Mercury Opera’s 104 Underground (an operascape)

Last Friday, Mercury Opera brought opera to the people – is there any place more democratic than a public transportation platform?

Although the show itself was free (transit operators weren’t checking for fare payments), a $25 ticket gave opera revellers access to some pre-show food and drink at four street-level businesses. I really loved the design of the entire event – from its transformation of an everyday space to a glorious stage, and its recognition and utilization of existing shops.

Given the event started at 6pm on a Friday night, we thought patrons would trickle in, and adoption of an early bird mentality wouldn’t be necessary. We were wrong; by the time we stopped into some of the participating retailers at 7pm, the trays were empty and the pitchers dry.

Mercury Opera's 104 Underground

The crowd at Coup

In hindsight, the expectation of any event starting at 6pm with the promise of alcohol would be accompanying food of some substance (especially with the $25 admission price). Instead, there were platters of cheese and pretzels at deVine’s, and olives and pickles at Coup. We heard 29 Armstrong had been serving croquettes (long gone by the time we arrived), and the Eyecare Group had offered up desserts (also since devoured), but in the end just wondered whether the organizers simply didn’t anticipate the crowds that turned up.

Mercury Opera's 104 Underground

Food at deVine’s

Thankfully for Mack and I, we had both eaten, but happily had some wine at deVine’s, and champagne at the Eyecare Group. People were clearly enjoying themselves, and we almost regretted not arriving at the party earlier.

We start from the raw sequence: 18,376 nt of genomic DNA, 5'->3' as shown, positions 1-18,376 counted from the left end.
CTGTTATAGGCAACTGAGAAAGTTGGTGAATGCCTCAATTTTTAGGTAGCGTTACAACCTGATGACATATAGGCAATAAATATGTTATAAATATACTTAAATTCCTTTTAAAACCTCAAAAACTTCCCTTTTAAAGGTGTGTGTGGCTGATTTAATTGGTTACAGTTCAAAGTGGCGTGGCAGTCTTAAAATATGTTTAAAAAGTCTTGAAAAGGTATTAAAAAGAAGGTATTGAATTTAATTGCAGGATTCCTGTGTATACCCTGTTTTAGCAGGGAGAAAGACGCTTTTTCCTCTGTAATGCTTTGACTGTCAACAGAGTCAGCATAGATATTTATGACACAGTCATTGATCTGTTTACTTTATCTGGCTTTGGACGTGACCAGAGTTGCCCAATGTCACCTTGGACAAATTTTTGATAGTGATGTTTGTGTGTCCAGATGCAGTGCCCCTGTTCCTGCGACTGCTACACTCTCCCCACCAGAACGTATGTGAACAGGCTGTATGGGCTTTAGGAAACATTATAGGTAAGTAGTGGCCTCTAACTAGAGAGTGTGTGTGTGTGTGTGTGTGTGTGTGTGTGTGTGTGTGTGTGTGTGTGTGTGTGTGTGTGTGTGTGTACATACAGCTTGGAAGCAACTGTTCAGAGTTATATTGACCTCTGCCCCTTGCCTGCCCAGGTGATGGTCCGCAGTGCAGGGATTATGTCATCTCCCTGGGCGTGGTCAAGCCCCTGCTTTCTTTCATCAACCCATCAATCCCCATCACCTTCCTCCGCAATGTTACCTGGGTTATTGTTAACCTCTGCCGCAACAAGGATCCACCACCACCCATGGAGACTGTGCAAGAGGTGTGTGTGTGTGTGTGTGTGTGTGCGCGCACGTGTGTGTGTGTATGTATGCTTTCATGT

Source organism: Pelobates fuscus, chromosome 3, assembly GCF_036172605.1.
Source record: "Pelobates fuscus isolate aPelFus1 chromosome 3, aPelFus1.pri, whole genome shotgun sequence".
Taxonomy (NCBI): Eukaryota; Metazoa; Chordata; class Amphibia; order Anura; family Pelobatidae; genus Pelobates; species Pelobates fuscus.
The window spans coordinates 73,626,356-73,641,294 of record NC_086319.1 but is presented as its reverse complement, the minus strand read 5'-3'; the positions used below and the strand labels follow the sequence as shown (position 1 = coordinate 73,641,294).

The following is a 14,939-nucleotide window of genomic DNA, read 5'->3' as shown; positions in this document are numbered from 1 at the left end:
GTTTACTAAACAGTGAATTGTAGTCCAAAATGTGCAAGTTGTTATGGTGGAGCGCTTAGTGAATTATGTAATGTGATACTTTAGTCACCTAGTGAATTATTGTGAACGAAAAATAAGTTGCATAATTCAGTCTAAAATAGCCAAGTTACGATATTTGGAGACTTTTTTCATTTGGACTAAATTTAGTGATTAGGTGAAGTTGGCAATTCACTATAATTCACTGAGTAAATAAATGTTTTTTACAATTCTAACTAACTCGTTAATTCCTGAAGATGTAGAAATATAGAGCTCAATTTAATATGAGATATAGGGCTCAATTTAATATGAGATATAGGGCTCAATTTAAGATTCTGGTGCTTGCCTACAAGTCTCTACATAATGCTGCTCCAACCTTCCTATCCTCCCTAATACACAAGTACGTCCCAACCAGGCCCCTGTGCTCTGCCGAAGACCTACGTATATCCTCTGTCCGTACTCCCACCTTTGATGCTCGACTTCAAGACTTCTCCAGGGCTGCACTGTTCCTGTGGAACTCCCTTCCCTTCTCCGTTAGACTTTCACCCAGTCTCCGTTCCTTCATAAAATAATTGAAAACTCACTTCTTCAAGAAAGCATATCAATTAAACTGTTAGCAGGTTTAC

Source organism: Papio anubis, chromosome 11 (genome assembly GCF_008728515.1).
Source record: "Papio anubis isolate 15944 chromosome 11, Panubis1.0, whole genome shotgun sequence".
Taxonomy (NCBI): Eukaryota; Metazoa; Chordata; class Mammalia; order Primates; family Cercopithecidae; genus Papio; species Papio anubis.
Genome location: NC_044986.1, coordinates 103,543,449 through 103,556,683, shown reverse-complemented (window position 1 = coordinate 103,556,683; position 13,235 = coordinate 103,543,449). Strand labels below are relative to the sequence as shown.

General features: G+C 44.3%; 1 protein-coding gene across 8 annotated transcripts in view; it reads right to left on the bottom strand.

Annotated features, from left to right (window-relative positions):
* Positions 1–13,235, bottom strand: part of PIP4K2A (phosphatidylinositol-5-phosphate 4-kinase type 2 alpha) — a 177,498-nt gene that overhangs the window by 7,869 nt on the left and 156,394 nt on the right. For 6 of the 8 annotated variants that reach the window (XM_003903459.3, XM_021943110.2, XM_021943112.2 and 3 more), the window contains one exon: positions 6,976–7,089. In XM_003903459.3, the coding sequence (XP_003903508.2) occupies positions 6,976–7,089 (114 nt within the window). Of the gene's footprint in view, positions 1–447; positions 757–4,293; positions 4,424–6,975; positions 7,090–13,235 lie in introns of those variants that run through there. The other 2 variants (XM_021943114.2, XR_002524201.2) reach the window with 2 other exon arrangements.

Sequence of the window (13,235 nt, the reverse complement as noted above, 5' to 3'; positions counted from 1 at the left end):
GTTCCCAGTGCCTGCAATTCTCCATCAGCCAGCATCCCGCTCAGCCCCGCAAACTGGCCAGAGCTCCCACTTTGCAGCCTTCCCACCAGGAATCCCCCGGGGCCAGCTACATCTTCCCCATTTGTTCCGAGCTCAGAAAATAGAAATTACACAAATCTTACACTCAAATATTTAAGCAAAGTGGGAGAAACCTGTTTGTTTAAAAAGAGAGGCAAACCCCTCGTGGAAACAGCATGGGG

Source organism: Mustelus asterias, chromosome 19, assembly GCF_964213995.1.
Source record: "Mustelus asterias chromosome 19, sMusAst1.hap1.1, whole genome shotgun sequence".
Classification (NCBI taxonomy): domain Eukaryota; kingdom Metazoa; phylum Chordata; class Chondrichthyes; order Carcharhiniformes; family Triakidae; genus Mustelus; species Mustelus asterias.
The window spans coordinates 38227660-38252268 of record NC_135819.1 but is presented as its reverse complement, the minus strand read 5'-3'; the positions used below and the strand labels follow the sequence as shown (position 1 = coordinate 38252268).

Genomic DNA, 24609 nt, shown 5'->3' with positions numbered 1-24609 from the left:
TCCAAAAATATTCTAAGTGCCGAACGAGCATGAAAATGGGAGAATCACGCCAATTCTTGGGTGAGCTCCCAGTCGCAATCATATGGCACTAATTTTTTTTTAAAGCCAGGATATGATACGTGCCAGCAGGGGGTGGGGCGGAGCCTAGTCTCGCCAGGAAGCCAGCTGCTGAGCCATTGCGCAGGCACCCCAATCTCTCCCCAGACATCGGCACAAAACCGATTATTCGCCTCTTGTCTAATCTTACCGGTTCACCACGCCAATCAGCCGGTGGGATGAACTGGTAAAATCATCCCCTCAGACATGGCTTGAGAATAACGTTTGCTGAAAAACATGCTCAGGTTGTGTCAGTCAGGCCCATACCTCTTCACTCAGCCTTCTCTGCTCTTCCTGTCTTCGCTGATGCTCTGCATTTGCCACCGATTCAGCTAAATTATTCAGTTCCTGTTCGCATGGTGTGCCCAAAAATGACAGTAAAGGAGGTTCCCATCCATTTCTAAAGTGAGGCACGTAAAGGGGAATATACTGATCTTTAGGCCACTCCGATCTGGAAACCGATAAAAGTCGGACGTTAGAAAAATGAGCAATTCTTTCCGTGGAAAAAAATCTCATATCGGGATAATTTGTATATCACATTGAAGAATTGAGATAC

Mercury Opera's 104 Underground

Ed serving wine at deVine’s

At 8pm, the group was encouraged to head down to the LRT platform to ready for the show. Chairs for the Vif Quartet had been set up at the centre of the platform, and while the crowd eagerly waited for the arrival of the performers (by train, of course), volunteers and peace officers held caution tape in place to make sure all observers remained safe.

Mercury Opera's 104 Underground

A packed platform

The show, in a word, was spectacular. The singers used the circular benches as their stage, and in their gorgeous Natasha Lazarovic gowns (it was as much a fashion show as an opera performance), colours reflecting on the mirrored panels surrounding them, it was a sight to see.

Mercury Opera's 104 Underground

Arriving by train

Mercury Opera


The acoustics were better than expected, and the live musicians that accompanied them elevated the show even more. When trains full of passengers drove past, their aghast and puzzled expressions were priceless – these kinds of things don’t happen in Edmonton, do they?

Mercury Opera's 104 Underground


When the operascape was over, the performers left as they came – on the train. The void they left was palpable – we didn’t know what to do with ourselves! There should have been an after party to capture the buzz and energy in the air.

Congratulations to Mercury Opera for a fabulous event. I look forward to seeing what they come up with next!

You can read Mack’s post on the event here (including videos of the performance), and take a look at his photo set here.

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